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Cap concern: Give voters chance to raise savings limit

Cap concern: Give voters chance to raise savings limit

Published: November 10, 2009

Whether it’s with a special session or during the 2010 regular session, the Oklahoma Legislature will eventually deal with state agency budgets that have been cut due to declining revenues. While they’re at it, lawmakers should provide a vehicle to expand the state’s savings account when times are good.

They can do that by giving voters the opportunity to increase to 15 percent the amount of general revenue funding that can be placed into the state’s Rainy Day Fund. The constitutional cap now stands at 10 percent.

State Treasurer Scott Meacham, who is Gov. Brad Henry’s top aide on all things financial, is calling anew for the cap to be increased. Henry tried in 2006 to get the cap raised, but as Meacham said it "hit a brick wall in the Legislature.”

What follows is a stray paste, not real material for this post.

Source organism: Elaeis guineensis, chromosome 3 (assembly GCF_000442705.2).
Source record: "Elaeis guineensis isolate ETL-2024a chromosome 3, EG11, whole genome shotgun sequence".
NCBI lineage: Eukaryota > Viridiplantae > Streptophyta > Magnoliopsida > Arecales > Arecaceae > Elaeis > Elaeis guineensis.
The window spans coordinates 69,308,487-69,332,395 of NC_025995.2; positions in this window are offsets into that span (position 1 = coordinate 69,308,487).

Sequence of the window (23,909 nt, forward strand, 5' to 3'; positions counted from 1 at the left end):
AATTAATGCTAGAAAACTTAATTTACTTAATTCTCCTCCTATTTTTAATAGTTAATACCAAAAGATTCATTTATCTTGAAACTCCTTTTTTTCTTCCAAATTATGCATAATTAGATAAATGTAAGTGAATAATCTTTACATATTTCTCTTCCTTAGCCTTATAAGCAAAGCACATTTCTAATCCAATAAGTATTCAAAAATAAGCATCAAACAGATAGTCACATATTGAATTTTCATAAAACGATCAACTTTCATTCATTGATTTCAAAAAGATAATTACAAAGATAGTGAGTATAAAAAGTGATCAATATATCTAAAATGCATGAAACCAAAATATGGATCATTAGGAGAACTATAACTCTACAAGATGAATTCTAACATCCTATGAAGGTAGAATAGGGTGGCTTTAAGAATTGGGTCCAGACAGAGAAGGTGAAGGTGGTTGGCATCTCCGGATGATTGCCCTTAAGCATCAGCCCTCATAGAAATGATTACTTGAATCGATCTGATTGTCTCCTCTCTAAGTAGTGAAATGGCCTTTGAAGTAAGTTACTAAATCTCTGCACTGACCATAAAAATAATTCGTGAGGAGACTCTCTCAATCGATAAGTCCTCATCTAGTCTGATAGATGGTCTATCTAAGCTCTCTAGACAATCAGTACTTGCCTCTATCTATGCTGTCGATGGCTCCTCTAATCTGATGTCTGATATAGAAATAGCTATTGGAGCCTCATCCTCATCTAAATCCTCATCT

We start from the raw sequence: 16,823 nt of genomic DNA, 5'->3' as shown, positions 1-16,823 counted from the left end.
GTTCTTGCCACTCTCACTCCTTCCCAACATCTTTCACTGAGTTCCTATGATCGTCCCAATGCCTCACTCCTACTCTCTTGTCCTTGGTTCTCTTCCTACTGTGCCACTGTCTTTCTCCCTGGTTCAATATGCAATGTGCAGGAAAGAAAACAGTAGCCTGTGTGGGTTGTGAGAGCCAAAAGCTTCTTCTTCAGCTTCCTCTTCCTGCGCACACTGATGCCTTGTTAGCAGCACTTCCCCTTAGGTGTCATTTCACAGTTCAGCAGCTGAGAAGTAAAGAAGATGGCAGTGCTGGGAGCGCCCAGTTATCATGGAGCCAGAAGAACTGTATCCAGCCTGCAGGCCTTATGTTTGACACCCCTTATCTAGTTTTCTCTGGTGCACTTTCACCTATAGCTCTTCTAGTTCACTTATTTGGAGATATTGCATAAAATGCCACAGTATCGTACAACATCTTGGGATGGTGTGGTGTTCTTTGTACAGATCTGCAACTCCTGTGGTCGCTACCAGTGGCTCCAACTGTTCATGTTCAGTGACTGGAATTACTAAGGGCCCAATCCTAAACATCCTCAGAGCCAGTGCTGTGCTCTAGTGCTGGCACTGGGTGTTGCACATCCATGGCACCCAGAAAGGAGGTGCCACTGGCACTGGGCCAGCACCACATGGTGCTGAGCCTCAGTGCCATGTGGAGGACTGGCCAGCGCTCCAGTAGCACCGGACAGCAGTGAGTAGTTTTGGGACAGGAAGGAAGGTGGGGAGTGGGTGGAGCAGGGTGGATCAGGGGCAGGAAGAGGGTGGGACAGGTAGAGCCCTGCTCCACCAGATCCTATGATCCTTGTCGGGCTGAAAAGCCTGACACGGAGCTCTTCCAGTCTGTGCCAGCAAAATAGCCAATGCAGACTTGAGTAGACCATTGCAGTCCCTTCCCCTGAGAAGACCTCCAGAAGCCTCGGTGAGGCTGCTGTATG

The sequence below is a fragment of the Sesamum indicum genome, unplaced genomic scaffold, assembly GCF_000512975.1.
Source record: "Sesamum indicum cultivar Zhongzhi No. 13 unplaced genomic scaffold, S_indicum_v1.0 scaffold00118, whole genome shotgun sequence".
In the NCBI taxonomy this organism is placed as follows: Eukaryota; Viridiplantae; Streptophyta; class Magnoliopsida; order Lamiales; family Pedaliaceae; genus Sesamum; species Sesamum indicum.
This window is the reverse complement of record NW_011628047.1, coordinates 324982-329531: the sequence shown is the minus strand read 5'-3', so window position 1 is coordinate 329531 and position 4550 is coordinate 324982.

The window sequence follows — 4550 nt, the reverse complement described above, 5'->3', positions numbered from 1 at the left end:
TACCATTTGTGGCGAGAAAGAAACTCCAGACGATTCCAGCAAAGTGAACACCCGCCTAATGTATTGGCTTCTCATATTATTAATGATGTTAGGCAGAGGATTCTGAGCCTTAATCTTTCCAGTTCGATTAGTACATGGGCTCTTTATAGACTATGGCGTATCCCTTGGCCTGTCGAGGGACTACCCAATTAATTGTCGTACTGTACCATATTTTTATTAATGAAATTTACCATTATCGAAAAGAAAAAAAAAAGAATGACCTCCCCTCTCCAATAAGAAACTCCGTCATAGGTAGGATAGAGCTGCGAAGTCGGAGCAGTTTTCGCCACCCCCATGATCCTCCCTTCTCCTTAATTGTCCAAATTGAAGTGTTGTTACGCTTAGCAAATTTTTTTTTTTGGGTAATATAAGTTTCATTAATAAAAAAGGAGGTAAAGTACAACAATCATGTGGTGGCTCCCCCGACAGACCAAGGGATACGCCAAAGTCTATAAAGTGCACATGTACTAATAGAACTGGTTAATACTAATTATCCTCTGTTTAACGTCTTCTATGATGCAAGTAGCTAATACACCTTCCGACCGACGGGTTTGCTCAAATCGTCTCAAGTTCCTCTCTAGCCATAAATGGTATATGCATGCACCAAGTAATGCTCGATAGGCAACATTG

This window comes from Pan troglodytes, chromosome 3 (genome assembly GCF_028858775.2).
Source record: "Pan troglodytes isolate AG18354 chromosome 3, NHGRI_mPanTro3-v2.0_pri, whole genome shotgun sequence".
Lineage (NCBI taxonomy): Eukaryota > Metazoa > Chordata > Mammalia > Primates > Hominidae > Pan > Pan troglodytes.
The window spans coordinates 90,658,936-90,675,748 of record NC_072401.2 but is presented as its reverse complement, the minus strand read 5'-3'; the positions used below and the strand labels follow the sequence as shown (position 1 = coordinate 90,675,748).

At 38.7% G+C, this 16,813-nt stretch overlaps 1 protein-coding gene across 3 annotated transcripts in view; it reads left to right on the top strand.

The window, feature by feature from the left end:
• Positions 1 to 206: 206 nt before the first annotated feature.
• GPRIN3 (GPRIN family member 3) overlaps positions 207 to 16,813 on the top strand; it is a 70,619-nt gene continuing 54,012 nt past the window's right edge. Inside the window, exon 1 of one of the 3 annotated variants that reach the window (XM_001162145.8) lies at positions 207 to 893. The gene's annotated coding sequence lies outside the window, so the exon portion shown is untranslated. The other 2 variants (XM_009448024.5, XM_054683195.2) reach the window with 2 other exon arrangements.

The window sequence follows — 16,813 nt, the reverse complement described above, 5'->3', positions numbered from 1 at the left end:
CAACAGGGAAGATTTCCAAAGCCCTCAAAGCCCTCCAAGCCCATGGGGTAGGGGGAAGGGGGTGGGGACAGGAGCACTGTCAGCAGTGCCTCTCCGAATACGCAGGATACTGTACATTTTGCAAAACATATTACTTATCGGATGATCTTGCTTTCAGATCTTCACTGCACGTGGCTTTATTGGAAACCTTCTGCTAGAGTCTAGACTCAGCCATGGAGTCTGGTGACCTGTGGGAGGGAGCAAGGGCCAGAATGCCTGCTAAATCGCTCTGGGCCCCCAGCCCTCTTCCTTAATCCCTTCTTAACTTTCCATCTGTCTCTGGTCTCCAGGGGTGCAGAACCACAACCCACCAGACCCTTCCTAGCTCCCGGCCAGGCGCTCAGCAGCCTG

That year, a House joint resolution called for a vote of the people on the issue. The resolution made it through the House but went nowhere in the Senate. The same thing happened in 2007.

The state had plenty of money to put aside then — two straight years of record revenue collections produced a $1 billion surplus in 2006 — and yet the idea got waylaid. It may now be a tougher sell, but that doesn’t make the proposal any less reasonable.

Oklahoma’s economy will flourish again. When it does, it would be nice to be able to put aside even more money for the inevitable next round of storms. The Legislature should give the people a chance to bump the Rainy Day contribution cap to 15 percent.

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